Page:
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Many cases of dyspepsia are caused by stomach ulcers which are diagnosed with a barium meal test or gastroscopy. Most cases of ulcer dyspepsia are caused by Helicobacter pylori infection. However, some studies also suggest non-ulcer dyspepsia may be resolved from eradicating this infection. In some situations (such as in ulcers), high levels of gastric acid may irritate the stomach lining and cause dyspeptic symptoms. Dyspepsia may also be a side effect from drugs treating other diseases.
Abdominal pain a feeling of undue fullness after eating, heartburn, loss of appetite, nausea or vomiting, and flatulence or gas are the usual symptoms of dyspepsia. Vomiting usually provides relief. Other symptoms are foul taste in the mouth, coated tongue, and foul breath. At times a sensation of strangling in the throat is experienced. In most cases of indigestion, the patients suffer from constipation.
Side effects of dyspepsia may include nausea, pain in any part of the abdomen, constipation, irritability, and maybe even blood in the feces.
The main causes of dyspepsia are overeating, eating wrong food combinations, eating too rapidly and neglecting proper mastication and salivation of food, overeating, makes the work of the stomach, lever, kidneys and bowels harder. When the food putrefies, its poisons are absorbed into he blood and consequently the whole system is poisoned. Certain foods especially if they are not properly cooked, cause dyspepsia. Other causes are intake of fried food, rich and spicy food, excessive smoking, intake of alcohol, constipation, habit of eating and drinking together, insomnia, emotions such as jealousy, fear and anger and lack of exercise.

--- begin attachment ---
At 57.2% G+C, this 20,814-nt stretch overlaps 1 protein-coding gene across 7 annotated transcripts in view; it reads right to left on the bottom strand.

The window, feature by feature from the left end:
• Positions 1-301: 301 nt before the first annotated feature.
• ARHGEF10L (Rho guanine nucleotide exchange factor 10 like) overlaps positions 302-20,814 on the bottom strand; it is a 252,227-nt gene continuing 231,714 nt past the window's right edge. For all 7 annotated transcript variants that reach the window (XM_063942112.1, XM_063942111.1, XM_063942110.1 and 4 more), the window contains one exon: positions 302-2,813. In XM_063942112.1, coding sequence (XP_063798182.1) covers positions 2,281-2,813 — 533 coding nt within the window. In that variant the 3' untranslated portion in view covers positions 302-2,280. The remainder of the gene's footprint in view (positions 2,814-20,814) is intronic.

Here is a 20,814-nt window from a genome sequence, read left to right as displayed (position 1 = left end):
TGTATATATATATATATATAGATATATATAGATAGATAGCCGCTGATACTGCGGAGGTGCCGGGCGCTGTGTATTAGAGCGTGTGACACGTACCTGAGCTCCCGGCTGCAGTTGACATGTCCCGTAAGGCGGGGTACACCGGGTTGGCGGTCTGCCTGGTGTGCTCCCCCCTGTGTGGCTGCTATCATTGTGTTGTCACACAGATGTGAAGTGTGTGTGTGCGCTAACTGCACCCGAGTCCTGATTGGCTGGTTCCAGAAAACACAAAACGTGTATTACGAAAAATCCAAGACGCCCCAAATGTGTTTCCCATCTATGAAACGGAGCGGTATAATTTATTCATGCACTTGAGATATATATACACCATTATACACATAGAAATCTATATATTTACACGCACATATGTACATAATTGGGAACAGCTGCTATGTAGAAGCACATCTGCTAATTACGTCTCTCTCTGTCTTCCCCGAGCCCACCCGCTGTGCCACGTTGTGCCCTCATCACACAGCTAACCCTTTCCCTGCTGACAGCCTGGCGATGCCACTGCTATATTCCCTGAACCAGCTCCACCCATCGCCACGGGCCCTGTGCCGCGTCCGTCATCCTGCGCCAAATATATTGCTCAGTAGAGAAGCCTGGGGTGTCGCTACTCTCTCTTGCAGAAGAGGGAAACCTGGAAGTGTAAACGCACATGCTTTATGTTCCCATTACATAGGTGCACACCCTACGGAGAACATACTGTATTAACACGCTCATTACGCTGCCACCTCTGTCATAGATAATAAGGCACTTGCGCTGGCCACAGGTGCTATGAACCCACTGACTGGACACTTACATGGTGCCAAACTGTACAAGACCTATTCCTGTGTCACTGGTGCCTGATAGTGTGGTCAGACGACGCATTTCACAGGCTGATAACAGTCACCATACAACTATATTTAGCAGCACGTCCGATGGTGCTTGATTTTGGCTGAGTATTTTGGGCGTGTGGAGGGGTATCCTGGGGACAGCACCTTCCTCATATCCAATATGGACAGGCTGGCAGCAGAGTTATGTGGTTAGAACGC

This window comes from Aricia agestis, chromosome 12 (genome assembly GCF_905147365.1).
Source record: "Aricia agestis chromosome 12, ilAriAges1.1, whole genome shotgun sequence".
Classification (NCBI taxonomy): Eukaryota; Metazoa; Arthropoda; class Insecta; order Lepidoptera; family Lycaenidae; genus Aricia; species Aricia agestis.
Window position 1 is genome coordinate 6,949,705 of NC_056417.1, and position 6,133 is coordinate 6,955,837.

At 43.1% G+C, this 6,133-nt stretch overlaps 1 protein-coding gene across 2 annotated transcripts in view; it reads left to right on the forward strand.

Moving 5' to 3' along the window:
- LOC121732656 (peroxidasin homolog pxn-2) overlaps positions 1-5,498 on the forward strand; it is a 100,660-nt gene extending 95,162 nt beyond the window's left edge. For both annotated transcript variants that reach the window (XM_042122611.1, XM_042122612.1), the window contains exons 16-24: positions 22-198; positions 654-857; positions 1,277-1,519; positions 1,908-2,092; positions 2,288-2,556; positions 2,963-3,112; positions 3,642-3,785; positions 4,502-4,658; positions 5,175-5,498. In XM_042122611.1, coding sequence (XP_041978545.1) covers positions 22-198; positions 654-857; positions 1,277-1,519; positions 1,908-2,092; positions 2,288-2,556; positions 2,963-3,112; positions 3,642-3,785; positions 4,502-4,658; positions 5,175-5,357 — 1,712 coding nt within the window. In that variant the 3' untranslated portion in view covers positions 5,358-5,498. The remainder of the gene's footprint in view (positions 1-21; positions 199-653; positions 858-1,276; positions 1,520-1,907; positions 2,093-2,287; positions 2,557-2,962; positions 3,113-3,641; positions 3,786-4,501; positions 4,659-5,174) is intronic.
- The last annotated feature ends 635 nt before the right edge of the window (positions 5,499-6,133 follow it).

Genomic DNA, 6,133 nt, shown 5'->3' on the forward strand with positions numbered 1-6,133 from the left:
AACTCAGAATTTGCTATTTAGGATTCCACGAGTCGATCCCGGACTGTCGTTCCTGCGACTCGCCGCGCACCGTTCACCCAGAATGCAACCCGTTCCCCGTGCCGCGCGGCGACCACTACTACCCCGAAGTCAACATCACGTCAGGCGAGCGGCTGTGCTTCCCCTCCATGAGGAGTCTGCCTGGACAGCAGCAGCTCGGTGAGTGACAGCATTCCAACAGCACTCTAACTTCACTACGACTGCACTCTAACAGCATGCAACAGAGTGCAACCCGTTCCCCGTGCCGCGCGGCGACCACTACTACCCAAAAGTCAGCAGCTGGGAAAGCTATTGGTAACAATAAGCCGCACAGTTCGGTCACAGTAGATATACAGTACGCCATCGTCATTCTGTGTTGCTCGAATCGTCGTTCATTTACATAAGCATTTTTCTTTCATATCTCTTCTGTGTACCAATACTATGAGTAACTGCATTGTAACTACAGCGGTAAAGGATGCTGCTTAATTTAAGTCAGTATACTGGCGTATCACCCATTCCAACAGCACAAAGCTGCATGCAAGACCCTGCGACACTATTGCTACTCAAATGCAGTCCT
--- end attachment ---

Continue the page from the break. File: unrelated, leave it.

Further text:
Functional dyspepsia is defined as chronic or recurrent pain or discomfort centered in the upper abdomen. For the sake of this discussion, it is important to clarify that functional dyspepsia often is a diagnosis of exclusion, meaning that endoscopy for other conditions such as GERD or PUD is negative, and the patient is Helicobacter pylori-negative.
Traditional therapies used for this diagnosis include lifestyle modification, antacids, H2-receptor antagonists (H2-RAs), prokinetic agents, and antiflatulents. It is has been noted that one of the most frustrating aspects of treating functional dyspepsia is that these traditional agents have been shown to have little or no efficacy.
Ayurvedic Healing Option:
Herbs good for Dyspepsia: Lemon, Grapes, Carrot and Fenugreek
Diet : The best way to commence treatment is to adopt a light diet like soup, fruits, juices, boiled vegetables etc. The patient may thereafter, gradually embark upon a well balanced diet consisting of fresh fruits raw and steamed vegetables, seeds, nuts and whole grains.
Lifestyle: The patients suffering from indigestion must always follow certain rules regarding eating, never to hurry through a meal, never to eat on a full stomach, and not to eat if appetite is lacking.Smokers should stop smoking and alcohol intake should be reduced to minimum.
Disclaimer: This information is not meant to be a substitute for professional medical advise or help. It is always best to consult with a Physician about serious health concerns. This information is in no way intended to diagnose or prescribe remedies.
Help taken :Allayurveda.com and en.wikipedia.org